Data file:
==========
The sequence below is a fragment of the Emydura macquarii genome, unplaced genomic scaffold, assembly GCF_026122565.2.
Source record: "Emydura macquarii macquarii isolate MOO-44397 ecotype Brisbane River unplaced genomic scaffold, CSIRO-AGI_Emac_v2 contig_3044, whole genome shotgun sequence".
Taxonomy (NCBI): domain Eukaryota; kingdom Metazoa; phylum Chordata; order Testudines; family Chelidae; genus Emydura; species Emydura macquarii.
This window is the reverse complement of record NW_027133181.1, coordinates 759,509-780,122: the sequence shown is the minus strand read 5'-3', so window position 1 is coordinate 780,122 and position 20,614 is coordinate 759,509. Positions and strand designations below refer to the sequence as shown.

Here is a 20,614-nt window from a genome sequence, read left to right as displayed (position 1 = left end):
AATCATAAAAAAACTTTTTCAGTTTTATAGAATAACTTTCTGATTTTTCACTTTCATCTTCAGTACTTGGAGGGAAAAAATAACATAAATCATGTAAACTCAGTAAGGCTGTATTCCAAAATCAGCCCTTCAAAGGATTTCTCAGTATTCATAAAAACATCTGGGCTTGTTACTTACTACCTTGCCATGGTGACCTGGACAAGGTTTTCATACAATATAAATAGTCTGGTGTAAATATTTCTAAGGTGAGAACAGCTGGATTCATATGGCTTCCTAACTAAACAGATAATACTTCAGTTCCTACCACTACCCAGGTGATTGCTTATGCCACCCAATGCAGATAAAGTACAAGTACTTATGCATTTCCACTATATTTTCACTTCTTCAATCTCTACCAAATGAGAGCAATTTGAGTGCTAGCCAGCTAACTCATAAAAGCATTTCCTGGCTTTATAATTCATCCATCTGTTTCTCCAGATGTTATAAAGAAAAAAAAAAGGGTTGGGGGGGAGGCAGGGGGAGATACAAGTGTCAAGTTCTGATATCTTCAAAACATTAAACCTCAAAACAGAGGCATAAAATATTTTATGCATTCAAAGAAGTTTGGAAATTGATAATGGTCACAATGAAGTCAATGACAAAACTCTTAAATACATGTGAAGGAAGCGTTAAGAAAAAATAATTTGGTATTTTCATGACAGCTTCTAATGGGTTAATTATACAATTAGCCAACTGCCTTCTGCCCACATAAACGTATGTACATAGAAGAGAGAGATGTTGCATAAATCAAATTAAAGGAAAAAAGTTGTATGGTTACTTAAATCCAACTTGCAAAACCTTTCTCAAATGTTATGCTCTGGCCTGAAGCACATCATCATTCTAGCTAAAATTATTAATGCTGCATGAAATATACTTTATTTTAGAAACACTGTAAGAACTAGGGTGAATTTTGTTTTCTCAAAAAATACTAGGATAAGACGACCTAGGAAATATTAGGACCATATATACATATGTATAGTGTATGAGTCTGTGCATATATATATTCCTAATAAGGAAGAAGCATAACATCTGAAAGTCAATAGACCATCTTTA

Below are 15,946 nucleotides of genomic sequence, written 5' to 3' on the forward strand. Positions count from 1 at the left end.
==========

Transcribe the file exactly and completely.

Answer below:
The sequence below is a fragment of the Emydura macquarii genome, unplaced genomic scaffold, assembly GCF_026122565.2.
Source record: "Emydura macquarii macquarii isolate MOO-44397 ecotype Brisbane River unplaced genomic scaffold, CSIRO-AGI_Emac_v2 contig_3044, whole genome shotgun sequence".
Taxonomy (NCBI): domain Eukaryota; kingdom Metazoa; phylum Chordata; order Testudines; family Chelidae; genus Emydura; species Emydura macquarii.
This window is the reverse complement of record NW_027133181.1, coordinates 759,509-780,122: the sequence shown is the minus strand read 5'-3', so window position 1 is coordinate 780,122 and position 20,614 is coordinate 759,509. Positions and strand designations below refer to the sequence as shown.

Here is a 20,614-nt window from a genome sequence, read left to right as displayed (position 1 = left end):
AATCATAAAAAAACTTTTTCAGTTTTATAGAATAACTTTCTGATTTTTCACTTTCATCTTCAGTACTTGGAGGGAAAAAATAACATAAATCATGTAAACTCAGTAAGGCTGTATTCCAAAATCAGCCCTTCAAAGGATTTCTCAGTATTCATAAAAACATCTGGGCTTGTTACTTACTACCTTGCCATGGTGACCTGGACAAGGTTTTCATACAATATAAATAGTCTGGTGTAAATATTTCTAAGGTGAGAACAGCTGGATTCATATGGCTTCCTAACTAAACAGATAATACTTCAGTTCCTACCACTACCCAGGTGATTGCTTATGCCACCCAATGCAGATAAAGTACAAGTACTTATGCATTTCCACTATATTTTCACTTCTTCAATCTCTACCAAATGAGAGCAATTTGAGTGCTAGCCAGCTAACTCATAAAAGCATTTCCTGGCTTTATAATTCATCCATCTGTTTCTCCAGATGTTATAAAGAAAAAAAAAAGGGTTGGGGGGGAGGCAGGGGGAGATACAAGTGTCAAGTTCTGATATCTTCAAAACATTAAACCTCAAAACAGAGGCATAAAATATTTTATGCATTCAAAGAAGTTTGGAAATTGATAATGGTCACAATGAAGTCAATGACAAAACTCTTAAATACATGTGAAGGAAGCGTTAAGAAAAAATAATTTGGTATTTTCATGACAGCTTCTAATGGGTTAATTATACAATTAGCCAACTGCCTTCTGCCCACATAAACGTATGTACATAGAAGAGAGAGATGTTGCATAAATCAAATTAAAGGAAAAAAGTTGTATGGTTACTTAAATCCAACTTGCAAAACCTTTCTCAAATGTTATGCTCTGGCCTGAAGCACATCATCATTCTAGCTAAAATTATTAATGCTGCATGAAATATACTTTATTTTAGAAACACTGTAAGAACTAGGGTGAATTTTGTTTTCTCAAAAAATACTAGGATAAGACGACCTAGGAAATATTAGGACCATATATACATATGTATAGTGTATGAGTCTGTGCATATATATATTCCTAATAAGGAAGAAGCATAACATCTGAAAGTCAATAGACCATCTTTA

Below are 15,946 nucleotides of genomic sequence, written 5' to 3' on the forward strand. Positions count from 1 at the left end.